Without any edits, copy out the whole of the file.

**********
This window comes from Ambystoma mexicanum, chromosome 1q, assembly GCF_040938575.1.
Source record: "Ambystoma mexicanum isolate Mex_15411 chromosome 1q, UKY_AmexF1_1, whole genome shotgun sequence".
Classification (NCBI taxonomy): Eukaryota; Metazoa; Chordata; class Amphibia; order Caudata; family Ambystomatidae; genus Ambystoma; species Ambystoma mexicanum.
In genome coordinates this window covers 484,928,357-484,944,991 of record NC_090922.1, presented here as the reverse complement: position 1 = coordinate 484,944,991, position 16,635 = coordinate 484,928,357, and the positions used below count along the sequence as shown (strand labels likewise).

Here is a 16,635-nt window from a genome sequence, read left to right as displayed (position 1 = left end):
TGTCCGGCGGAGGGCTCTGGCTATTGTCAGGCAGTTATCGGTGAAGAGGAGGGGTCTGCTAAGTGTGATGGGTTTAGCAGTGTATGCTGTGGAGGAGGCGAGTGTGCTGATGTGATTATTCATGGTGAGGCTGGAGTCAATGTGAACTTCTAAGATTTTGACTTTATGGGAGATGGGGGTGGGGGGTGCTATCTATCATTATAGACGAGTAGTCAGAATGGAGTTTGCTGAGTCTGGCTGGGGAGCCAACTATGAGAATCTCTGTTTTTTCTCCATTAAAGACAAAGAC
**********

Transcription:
This window comes from Ambystoma mexicanum, chromosome 1q, assembly GCF_040938575.1.
Source record: "Ambystoma mexicanum isolate Mex_15411 chromosome 1q, UKY_AmexF1_1, whole genome shotgun sequence".
Classification (NCBI taxonomy): Eukaryota; Metazoa; Chordata; class Amphibia; order Caudata; family Ambystomatidae; genus Ambystoma; species Ambystoma mexicanum.
In genome coordinates this window covers 484,928,357-484,944,991 of record NC_090922.1, presented here as the reverse complement: position 1 = coordinate 484,944,991, position 16,635 = coordinate 484,928,357, and the positions used below count along the sequence as shown (strand labels likewise).

Here is a 16,635-nt window from a genome sequence, read left to right as displayed (position 1 = left end):
TGTCCGGCGGAGGGCTCTGGCTATTGTCAGGCAGTTATCGGTGAAGAGGAGGGGTCTGCTAAGTGTGATGGGTTTAGCAGTGTATGCTGTGGAGGAGGCGAGTGTGCTGATGTGATTATTCATGGTGAGGCTGGAGTCAATGTGAACTTCTAAGATTTTGACTTTATGGGAGATGGGGGTGGGGGGTGCTATCTATCATTATAGACGAGTAGTCAGAATGGAGTTTGCTGAGTCTGGCTGGGGAGCCAACTATGAGAATCTCTGTTTTTTCTCCATTAAAGACAAAGAC